Using TravisCI for continuous integration to GitHub organizations
Who is Travis? Well…it is more like what is Travis. TravisCI is explained to be “a continuous integration service used to build and test projects hosted at GitHub.” TravisCI can be used on repositories that you have hosted on GitHub to perform various tests and operations on your code. Travis can be configured to run linting, perform tests that you have created, and even start up your application to check that everything is healthy and running well. With this information, we as developers can feel more confident that everything being added to our organizations on GitHub will perform correctly and not “break the build.”
So, how does TravisCI generally work? Well, I will walk you through the basics of getting Travis set up on a repository and then give a recap, extra info, and places to look for additional information. So, to start with, go to https://travis-ci.org/ and make an account there using your GitHub credentials. Once you have done so, add your desired organizations and local account to TravisCI as using Travis for continuous integration. Now you are able to select a particular repository that you would like to have Travis work on. If you do have any environmental variables that will be needed for testing, etc of your code, they can be added at the TravisCI website for that repository as well using the GUI there. Once you have set all of this up (I assumed that you have a repo already made and on GitHub ), go to that repo on your machine.
Now that you are all set at the TravisCI website, you need to add a file to tell Travis exactly what you would like worked on. To do this, create a .travis.yml file at the root of your repo. In this file, I suggest starting with something like this (code below) and then adjusting using the TravisCI documentation which I have found to be very thorough and overall just excellent.
- psql -c 'create database travis-ci-test;' -U postgres
before_install: if [[ `npm -v` != 4* ]]; then npm i -g npm@4; fi
A bit about the above code: I am using this on a current project that has a PostgreSQL database and is using Node version 7.10.0 / NPM version 4.2.0. From the above file, I think most of this is fairly easy to breeze through until you get to this before_script. That line is just setting up my database (you probably want to replace your database name for “travis-ci-test”) with PostgreSQL so that Travis can mimic my database. This step occurs before my project is built so anything that needs to be done before that on your project, add it here. Next, the before_install line is checking the Node and NVM version if “engine” is not specified in your package.json file (I was fine since I specified mine). The before_install section is basically where you can specify additional requirements for a project beyond just the node_modules (normally environment specific, ie Ubuntu). Otherwise this line tells Travis what to have for versions to run my code. Finally, the sudo:false line is just telling Travis to use the latest version of Ubuntu Trusty 14.04 instead of previous versions.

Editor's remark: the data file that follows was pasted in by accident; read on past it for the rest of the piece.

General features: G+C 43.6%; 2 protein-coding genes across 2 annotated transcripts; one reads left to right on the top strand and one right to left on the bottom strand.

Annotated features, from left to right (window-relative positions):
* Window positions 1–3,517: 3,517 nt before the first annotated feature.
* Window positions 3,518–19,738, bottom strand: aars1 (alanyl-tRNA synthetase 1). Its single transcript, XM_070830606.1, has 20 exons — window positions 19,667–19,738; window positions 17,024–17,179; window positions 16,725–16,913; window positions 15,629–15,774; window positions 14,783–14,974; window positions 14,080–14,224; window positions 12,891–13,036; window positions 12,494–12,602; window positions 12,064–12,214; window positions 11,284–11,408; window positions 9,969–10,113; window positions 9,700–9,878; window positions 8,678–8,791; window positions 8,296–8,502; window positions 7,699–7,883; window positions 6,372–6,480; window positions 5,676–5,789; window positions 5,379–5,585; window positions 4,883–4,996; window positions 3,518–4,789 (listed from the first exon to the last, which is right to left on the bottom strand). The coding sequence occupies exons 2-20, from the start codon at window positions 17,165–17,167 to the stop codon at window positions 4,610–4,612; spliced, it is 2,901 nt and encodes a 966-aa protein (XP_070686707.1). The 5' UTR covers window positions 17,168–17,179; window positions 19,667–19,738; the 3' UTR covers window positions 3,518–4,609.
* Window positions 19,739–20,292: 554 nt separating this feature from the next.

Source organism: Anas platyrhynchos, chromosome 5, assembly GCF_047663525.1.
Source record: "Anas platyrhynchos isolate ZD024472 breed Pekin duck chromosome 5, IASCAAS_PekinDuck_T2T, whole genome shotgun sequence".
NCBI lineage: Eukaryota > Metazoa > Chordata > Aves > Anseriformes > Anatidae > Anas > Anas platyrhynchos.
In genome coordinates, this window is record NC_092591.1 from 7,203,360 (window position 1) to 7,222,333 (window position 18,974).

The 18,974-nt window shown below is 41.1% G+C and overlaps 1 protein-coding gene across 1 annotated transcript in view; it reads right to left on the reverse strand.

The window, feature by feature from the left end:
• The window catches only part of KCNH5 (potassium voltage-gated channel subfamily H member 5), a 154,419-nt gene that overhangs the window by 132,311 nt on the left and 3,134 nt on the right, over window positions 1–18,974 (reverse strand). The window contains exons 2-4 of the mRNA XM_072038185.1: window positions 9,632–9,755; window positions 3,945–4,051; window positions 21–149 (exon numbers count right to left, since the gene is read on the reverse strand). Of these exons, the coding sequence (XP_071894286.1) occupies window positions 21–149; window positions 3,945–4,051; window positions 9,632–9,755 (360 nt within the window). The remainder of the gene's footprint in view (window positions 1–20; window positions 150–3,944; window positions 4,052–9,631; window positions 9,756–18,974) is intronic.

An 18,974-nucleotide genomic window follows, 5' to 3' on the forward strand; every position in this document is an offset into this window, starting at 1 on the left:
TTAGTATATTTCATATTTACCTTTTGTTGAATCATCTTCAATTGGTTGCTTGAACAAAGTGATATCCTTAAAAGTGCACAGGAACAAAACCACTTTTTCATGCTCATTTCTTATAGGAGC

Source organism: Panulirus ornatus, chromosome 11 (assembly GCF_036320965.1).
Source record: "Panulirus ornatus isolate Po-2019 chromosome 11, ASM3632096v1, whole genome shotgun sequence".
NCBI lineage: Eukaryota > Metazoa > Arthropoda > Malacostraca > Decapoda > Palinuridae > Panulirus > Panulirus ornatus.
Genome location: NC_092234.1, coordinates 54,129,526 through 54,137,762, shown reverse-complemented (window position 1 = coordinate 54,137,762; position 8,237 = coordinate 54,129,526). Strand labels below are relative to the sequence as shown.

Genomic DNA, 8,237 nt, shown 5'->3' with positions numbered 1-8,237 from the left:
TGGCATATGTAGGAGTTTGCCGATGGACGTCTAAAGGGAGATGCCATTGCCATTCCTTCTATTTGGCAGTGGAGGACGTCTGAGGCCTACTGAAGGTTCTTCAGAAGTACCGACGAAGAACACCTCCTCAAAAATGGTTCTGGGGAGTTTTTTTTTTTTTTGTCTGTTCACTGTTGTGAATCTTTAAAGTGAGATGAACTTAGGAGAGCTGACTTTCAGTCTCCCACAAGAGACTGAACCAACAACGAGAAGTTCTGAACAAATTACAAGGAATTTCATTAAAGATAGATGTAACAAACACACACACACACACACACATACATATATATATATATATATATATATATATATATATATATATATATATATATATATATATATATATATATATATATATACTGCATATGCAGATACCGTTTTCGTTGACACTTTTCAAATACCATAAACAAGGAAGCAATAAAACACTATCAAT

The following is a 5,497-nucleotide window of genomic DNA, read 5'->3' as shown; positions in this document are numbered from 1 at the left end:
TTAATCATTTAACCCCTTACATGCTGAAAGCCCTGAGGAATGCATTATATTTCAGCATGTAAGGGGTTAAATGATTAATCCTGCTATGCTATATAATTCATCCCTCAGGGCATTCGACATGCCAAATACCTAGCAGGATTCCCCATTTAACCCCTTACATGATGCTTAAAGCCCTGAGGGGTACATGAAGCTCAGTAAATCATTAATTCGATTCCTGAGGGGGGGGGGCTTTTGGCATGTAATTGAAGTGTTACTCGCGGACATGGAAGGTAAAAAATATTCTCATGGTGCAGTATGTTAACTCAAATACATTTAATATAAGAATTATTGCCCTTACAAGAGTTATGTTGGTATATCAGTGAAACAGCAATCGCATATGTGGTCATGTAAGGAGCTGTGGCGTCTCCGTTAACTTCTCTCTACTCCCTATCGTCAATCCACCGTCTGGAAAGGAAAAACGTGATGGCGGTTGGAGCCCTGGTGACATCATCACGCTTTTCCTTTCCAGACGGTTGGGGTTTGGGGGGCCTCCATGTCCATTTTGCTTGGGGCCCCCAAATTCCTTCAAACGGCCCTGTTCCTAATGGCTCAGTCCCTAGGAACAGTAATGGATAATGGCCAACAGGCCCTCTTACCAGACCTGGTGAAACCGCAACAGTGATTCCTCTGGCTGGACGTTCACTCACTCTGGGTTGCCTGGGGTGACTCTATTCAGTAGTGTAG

So, to summarize so far, Travis supports many different types of build lifecycle ‘hooks’. Here is a list of some of the more commonly used ones that Travis supports:
- before_script Before running the build script
- script How to run the script if you have custom needs
- after_script After running the build script
- before_install Before installing dependencies (used for OS specific packages and extraneous needs)
- install Specify the way to install dependencies (may matter depending on how you bundled your app — Gulp, Grunt, Webpack, etc)
- before_cache Used for cleaning up the cache
- after_success Extra stuff to do after a successful test run by Travis
- after_failure Extra stuff to do after a failed test run by Travis
- before_deploy Steps to run before deploying
- deploy Specify information about how to deploy your code (Heroku, Engine Yard, etc)
- after_deploy Steps to run after the deployment has been completed
As you can probably tell, TravisCI can basically automate your process from start to end if you would like it to. Travis supports builds with Docker, Cron tasks, all sorts of third party packages, and the list just goes on and on. Just a small amount of time spent on setting Travis up (especially on larger projects with multiple contributors) will assist in keeping a lint-free, operational, and maintainable codebase. With a good linter in used on the development side, Travis just keeps getting better. Add a line such as the ones below to your package.json and Travis will run your tests and check for lints before passing/failing your pull request in GitHub:
"test": "mocha run test/test-server.js",
"pretest": "npm run lint",
"lint": "eslint . --ext .json .jsx"
Now Travis will run pretest, then test, and more before reporting success or failure back to you. At this point, you can see your pull request in GitHub and determine if it has passed or failed. If it has failed, of course you should go back and fix the code before it should be pulled.
So to summarize, TravisCI is an immensely powerful tool that can make sure that your pull requests get done right and in a manner that keeps your build running. Also, it can be used to automate building, deployment, installs, downloading images, and many other things. I hope you have enjoyed the read and please leave comments below. I look forward to your responses and will continue to share any other interesting information that I come across as I read deeper into and use more of what TravisCI has to offer. Thanks again and here are those links as promised!